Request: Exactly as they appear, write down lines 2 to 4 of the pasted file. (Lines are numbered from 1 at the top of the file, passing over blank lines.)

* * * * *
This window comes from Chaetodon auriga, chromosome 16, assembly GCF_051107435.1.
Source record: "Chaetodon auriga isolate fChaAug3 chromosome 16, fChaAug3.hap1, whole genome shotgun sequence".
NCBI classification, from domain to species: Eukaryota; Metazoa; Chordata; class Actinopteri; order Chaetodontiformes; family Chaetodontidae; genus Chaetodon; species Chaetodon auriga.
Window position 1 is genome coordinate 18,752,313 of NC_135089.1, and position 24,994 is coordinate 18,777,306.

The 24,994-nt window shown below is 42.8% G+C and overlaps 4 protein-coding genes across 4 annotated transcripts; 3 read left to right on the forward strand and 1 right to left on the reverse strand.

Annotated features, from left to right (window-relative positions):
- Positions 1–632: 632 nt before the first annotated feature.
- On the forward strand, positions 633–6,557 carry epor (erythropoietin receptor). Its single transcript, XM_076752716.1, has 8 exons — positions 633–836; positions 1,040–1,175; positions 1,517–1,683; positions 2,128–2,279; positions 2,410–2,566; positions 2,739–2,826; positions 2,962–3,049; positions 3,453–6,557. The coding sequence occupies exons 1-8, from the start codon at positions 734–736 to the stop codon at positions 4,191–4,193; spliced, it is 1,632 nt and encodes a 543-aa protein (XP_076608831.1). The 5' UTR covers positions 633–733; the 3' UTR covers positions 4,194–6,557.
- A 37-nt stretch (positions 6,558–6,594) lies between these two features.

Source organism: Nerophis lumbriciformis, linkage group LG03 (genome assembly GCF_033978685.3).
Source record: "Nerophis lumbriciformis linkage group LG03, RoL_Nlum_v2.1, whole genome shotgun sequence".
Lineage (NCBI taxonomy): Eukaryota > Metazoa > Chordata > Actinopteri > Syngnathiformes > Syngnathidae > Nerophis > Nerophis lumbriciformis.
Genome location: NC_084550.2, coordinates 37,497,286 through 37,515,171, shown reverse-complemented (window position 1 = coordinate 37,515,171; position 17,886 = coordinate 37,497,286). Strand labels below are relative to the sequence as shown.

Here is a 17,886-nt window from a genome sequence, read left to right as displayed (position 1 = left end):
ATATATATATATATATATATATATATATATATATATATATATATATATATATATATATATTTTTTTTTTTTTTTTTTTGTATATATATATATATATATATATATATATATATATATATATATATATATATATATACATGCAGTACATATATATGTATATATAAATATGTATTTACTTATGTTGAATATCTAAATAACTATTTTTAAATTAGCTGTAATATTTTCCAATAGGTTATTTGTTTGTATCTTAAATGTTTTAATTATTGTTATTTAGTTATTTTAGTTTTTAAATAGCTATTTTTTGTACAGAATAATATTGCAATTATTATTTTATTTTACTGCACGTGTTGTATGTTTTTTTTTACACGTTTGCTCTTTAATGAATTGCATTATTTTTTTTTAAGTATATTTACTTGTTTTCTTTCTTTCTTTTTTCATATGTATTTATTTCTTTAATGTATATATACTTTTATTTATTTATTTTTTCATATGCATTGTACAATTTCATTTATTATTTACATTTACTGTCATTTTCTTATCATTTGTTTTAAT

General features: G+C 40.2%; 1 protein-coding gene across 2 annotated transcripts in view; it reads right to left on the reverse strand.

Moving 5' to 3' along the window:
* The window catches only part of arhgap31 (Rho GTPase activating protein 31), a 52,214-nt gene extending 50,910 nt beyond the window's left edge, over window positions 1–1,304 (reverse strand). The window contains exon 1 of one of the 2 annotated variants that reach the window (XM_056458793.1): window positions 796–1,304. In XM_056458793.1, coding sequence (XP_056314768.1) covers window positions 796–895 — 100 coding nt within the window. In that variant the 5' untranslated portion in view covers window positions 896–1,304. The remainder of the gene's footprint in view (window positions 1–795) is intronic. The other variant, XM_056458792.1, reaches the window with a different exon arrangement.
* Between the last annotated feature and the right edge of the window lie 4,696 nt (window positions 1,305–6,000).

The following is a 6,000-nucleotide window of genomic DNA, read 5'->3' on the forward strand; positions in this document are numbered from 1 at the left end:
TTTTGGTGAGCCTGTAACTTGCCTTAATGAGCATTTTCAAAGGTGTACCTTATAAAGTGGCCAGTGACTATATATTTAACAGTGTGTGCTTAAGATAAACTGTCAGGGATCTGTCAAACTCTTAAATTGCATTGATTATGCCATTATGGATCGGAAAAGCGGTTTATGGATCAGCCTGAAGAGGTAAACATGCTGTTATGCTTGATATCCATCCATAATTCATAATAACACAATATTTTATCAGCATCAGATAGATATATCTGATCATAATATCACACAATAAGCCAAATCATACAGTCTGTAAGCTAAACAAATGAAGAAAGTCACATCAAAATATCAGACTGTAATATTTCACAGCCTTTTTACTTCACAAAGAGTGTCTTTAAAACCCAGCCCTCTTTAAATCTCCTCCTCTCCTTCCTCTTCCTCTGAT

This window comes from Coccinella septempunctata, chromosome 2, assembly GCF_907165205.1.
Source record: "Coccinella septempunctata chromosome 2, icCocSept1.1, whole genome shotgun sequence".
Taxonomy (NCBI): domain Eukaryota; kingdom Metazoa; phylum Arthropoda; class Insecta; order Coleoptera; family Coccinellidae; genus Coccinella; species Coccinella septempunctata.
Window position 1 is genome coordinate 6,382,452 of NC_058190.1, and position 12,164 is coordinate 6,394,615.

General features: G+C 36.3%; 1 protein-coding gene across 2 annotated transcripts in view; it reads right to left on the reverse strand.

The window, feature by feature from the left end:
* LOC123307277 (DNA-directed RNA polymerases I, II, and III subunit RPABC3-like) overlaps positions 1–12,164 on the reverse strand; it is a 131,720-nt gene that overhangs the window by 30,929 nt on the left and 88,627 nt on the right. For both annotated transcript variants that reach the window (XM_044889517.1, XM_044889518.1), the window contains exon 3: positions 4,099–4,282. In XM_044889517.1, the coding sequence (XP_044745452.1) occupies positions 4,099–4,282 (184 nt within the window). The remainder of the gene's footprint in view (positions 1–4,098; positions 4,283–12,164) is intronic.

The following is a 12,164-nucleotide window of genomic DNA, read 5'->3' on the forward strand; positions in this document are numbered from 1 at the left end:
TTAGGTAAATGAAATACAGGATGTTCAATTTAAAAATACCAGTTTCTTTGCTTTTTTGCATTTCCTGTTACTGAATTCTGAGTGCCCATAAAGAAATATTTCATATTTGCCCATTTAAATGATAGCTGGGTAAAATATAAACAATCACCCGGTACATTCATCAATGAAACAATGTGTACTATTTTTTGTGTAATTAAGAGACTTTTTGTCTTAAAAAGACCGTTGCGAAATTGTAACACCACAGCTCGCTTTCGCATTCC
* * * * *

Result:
Source record: "Chaetodon auriga isolate fChaAug3 chromosome 16, fChaAug3.hap1, whole genome shotgun sequence".
NCBI classification, from domain to species: Eukaryota; Metazoa; Chordata; class Actinopteri; order Chaetodontiformes; family Chaetodontidae; genus Chaetodon; species Chaetodon auriga.
Window position 1 is genome coordinate 18,752,313 of NC_135089.1, and position 24,994 is coordinate 18,777,306.